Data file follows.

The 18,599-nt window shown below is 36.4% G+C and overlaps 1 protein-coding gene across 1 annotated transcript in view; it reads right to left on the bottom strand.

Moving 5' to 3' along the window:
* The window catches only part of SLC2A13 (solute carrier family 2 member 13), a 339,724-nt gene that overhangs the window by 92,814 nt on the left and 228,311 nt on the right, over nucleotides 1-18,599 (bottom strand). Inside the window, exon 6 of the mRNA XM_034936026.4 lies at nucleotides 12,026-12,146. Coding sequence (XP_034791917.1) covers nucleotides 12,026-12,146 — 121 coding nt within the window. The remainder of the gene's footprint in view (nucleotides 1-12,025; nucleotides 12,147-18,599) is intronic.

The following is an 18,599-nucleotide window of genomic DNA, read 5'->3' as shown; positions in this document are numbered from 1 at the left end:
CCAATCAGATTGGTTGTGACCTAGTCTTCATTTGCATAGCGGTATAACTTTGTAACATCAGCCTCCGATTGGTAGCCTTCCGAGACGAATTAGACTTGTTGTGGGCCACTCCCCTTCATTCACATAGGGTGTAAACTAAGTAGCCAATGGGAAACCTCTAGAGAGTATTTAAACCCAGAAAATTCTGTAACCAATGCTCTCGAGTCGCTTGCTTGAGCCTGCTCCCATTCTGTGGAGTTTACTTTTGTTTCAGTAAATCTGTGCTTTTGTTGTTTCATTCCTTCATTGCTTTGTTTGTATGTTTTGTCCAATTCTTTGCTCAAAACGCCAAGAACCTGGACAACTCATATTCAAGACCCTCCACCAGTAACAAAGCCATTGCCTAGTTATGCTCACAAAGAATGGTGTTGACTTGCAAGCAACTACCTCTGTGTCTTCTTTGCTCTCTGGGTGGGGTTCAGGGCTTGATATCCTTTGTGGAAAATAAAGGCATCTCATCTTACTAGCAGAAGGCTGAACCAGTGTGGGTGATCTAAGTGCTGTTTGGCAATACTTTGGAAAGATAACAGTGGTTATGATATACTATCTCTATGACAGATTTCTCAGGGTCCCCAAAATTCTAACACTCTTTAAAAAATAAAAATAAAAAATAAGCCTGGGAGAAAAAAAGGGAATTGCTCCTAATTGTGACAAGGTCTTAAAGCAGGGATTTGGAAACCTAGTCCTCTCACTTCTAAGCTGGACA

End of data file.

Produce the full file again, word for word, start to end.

The 18,599-nt window shown below is 36.4% G+C and overlaps 1 protein-coding gene across 1 annotated transcript in view; it reads right to left on the bottom strand.

Moving 5' to 3' along the window:
* The window catches only part of SLC2A13 (solute carrier family 2 member 13), a 339,724-nt gene that overhangs the window by 92,814 nt on the left and 228,311 nt on the right, over nucleotides 1-18,599 (bottom strand). Inside the window, exon 6 of the mRNA XM_034936026.4 lies at nucleotides 12,026-12,146. Coding sequence (XP_034791917.1) covers nucleotides 12,026-12,146 — 121 coding nt within the window. The remainder of the gene's footprint in view (nucleotides 1-12,025; nucleotides 12,147-18,599) is intronic.

The following is an 18,599-nucleotide window of genomic DNA, read 5'->3' as shown; positions in this document are numbered from 1 at the left end:
CCAATCAGATTGGTTGTGACCTAGTCTTCATTTGCATAGCGGTATAACTTTGTAACATCAGCCTCCGATTGGTAGCCTTCCGAGACGAATTAGACTTGTTGTGGGCCACTCCCCTTCATTCACATAGGGTGTAAACTAAGTAGCCAATGGGAAACCTCTAGAGAGTATTTAAACCCAGAAAATTCTGTAACCAATGCTCTCGAGTCGCTTGCTTGAGCCTGCTCCCATTCTGTGGAGTTTACTTTTGTTTCAGTAAATCTGTGCTTTTGTTGTTTCATTCCTTCATTGCTTTGTTTGTATGTTTTGTCCAATTCTTTGCTCAAAACGCCAAGAACCTGGACAACTCATATTCAAGACCCTCCACCAGTAACAAAGCCATTGCCTAGTTATGCTCACAAAGAATGGTGTTGACTTGCAAGCAACTACCTCTGTGTCTTCTTTGCTCTCTGGGTGGGGTTCAGGGCTTGATATCCTTTGTGGAAAATAAAGGCATCTCATCTTACTAGCAGAAGGCTGAACCAGTGTGGGTGATCTAAGTGCTGTTTGGCAATACTTTGGAAAGATAACAGTGGTTATGATATACTATCTCTATGACAGATTTCTCAGGGTCCCCAAAATTCTAACACTCTTTAAAAAATAAAAATAAAAAATAAGCCTGGGAGAAAAAAAGGGAATTGCTCCTAATTGTGACAAGGTCTTAAAGCAGGGATTTGGAAACCTAGTCCTCTCACTTCTAAGCTGGACA